Lawmakers keep dismissing embryonic stem cell bills
By Allen Palmeri
April 18, 2006
JEFFERSON CITY – Another session of the Missouri General Assembly is about to expire with no meaningful curbs or tangible guidelines being placed on the controversial science of embryonic stem cell research.
Lawmakers like Rep. Belinda Harris, D-Ware and a member of Morse Mill Baptist Church in Dittmer, are being told to stop trying to get a hearing for their bills. Harris is the sponsor of House Bill 2087, which would shut down cloning “egg factories” by making it a crime to procure human oocytes, or eggs, by coercion, payment or valuable consideration for use in research, treatment or therapy. The bill was heard in committee April 13.
“It’s kind of like, ‘I know that you’re trying to make some statements, but at least don’t make roll-call votes,’” Harris said. “I feel the public wants to know where all the legislators stand. A legislator can say one thing or another thing, but (when) they get a recorded vote on it, then they’re locked in. So I’ve had people say, ‘Stop doing that, Belinda, because you’re making it hard on us.’
“I feel like, you have to make a decision on everything up here, why not go ahead and make the decision now?”
Harris said she feels that if her bill passes, or if anything similar to her bill somehow were to gain traction before the close of the legislative session in May, there would be “a really loud scream” that would trigger vengeance.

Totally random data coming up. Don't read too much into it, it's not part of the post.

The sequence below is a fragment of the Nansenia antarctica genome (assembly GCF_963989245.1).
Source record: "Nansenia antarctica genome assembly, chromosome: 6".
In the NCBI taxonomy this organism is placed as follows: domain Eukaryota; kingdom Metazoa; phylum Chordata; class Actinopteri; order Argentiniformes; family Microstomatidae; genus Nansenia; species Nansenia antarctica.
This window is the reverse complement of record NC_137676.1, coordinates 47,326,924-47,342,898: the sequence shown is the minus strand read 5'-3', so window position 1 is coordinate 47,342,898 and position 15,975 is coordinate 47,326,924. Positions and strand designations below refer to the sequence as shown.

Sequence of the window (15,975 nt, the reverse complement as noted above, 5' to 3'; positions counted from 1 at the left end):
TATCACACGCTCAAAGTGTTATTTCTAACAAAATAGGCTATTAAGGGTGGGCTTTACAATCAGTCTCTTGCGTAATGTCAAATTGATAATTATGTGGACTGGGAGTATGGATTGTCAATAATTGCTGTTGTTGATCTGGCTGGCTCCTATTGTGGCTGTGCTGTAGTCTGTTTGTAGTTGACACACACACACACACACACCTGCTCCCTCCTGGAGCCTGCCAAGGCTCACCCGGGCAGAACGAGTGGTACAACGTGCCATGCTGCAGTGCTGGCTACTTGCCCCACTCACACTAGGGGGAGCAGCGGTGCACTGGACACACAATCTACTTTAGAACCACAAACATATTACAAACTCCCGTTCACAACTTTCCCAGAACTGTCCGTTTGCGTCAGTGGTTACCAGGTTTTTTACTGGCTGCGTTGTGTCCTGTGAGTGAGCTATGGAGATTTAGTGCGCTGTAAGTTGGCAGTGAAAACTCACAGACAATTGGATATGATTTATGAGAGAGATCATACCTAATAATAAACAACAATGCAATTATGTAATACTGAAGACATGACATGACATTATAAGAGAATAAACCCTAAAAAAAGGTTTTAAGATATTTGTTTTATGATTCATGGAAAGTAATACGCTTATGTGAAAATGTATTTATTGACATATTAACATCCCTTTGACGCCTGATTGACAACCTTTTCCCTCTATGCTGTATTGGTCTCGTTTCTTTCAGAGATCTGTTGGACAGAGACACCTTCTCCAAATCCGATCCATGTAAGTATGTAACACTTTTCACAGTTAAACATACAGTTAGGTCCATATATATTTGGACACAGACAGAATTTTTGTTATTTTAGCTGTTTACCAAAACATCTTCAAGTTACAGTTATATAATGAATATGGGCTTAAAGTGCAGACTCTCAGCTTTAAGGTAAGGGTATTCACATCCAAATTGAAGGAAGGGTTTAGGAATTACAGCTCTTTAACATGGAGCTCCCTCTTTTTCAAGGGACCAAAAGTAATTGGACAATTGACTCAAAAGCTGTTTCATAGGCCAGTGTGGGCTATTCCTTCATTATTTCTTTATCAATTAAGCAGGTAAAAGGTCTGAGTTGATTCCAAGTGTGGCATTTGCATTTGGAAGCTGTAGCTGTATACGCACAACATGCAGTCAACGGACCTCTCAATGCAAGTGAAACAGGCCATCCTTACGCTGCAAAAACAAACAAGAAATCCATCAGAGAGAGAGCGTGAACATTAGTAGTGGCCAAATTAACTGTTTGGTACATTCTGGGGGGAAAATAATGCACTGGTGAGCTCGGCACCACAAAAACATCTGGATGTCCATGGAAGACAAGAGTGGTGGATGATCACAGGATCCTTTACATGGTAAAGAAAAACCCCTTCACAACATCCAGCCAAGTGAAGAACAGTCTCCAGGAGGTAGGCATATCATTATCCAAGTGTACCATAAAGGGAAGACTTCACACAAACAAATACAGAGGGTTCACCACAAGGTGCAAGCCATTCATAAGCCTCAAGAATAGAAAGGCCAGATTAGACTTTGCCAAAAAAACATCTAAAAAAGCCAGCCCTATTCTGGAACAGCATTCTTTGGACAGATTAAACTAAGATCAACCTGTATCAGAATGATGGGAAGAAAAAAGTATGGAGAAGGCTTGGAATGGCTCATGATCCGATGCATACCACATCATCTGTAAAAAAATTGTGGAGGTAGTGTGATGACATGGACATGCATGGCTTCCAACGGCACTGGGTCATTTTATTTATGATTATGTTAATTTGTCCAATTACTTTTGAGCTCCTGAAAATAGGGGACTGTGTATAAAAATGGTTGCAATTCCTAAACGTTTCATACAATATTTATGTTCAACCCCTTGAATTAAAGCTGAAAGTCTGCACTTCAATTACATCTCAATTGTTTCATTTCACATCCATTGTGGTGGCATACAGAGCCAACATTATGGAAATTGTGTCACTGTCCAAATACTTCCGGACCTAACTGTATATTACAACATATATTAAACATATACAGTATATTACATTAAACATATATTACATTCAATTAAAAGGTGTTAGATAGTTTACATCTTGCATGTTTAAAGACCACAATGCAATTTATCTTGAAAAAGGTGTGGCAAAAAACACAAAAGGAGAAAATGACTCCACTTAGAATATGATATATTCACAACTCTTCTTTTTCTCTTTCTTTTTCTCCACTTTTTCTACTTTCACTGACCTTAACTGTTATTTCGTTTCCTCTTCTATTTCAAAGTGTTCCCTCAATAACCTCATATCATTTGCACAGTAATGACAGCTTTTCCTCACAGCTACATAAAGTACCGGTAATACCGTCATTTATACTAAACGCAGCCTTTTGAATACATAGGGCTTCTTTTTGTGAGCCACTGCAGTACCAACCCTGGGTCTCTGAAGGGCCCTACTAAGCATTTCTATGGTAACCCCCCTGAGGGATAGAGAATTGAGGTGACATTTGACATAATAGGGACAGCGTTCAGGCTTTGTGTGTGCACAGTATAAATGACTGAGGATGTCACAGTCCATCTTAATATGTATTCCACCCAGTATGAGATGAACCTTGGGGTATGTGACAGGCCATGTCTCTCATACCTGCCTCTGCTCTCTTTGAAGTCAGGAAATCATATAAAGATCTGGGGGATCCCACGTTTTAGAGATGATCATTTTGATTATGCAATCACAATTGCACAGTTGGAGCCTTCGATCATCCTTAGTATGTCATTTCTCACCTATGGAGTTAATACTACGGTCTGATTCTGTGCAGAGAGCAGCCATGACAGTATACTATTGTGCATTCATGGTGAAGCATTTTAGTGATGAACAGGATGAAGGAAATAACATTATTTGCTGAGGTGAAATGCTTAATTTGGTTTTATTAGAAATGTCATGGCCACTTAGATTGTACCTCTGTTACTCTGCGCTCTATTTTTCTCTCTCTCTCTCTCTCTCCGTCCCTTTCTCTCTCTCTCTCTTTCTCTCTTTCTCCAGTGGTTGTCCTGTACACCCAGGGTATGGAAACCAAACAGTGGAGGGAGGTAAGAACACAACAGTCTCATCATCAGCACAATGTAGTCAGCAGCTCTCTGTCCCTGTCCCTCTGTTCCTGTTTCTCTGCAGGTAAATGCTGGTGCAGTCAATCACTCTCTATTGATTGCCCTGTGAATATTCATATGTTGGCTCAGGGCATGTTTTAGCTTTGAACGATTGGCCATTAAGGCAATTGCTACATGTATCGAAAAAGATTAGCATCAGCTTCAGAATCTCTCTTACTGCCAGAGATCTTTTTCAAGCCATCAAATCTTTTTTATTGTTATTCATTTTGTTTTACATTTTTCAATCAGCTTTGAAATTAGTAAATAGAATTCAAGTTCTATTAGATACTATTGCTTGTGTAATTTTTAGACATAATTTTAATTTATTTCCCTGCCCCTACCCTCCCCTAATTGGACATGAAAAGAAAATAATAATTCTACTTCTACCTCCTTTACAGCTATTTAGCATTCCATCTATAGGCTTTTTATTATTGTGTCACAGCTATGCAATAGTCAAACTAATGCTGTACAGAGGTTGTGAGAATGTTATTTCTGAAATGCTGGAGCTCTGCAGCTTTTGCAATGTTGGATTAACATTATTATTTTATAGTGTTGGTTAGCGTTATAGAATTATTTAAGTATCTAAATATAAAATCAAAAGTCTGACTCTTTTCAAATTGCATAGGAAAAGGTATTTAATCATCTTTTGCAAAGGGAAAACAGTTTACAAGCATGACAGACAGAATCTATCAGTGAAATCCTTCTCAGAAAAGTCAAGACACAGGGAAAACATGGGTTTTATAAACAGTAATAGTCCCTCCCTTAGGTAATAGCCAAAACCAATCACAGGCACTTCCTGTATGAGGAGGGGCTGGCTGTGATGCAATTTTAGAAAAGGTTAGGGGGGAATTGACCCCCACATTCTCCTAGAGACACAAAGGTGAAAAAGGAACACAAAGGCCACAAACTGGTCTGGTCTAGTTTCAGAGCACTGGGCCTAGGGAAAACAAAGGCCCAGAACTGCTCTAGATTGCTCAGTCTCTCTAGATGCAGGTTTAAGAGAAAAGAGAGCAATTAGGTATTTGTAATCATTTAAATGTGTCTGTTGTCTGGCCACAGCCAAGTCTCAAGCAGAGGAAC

“They would work hard to get those people out who have caused this industry to not flourish in the state of Missouri.”
The hope of the clone lobby is that its proposed ballot initiative to protect cloning research in Missouri is passed in November. Harris said she does not need campaign funds from the clone lobby.
“I don’t want to feel obligated to someone else,” she said.
Rep. Rachel Bringer, D-Palmyra and a member of South Union Baptist Church in Maywood, has teamed with Harris in a seemingly fruitless quest to get a roll-call vote in the House on what may be the defining moral issue of our time. Bringer, an attorney, noted that the responsibility for the lack of a roll-call vote falls squarely on the shoulders of the majority party.
“I think it is thwarting democracy and thwarting the ability of this legislature to address this very critical issue,” Bringer said. “It’s once again, for the fourth year in a row, been very disappointing.
House Speaker Pro Tem Carl Bearden, R-St. Charles and a member of First Baptist Church, Harvester, in St. Charles, said HB 2087 is good in concept but problematic in the “politically charged environment we are in.” He did indicate, however, that the political climate in Missouri on this issue may be shifting toward the defenders of the human embryo.
“I believe the initiative can fail as easily as it passes,” Bearden said. “If it does, the proponents should be prepared for some very concrete action from the Legislature that does, in fact, clearly ban what they want to do.”
Rep. Brian Baker, R-Belton and a staff pastor with First Baptist Church of Belton, is fed up like Harris and Bringer by the inaction of the majority party, his fellow Republicans, on this issue.
“People have bought into the idea that cloning is not cloning,” Baker said. “What’s interesting is that the process that they talk about is quoted by Stanford University and Harvard University in their official docum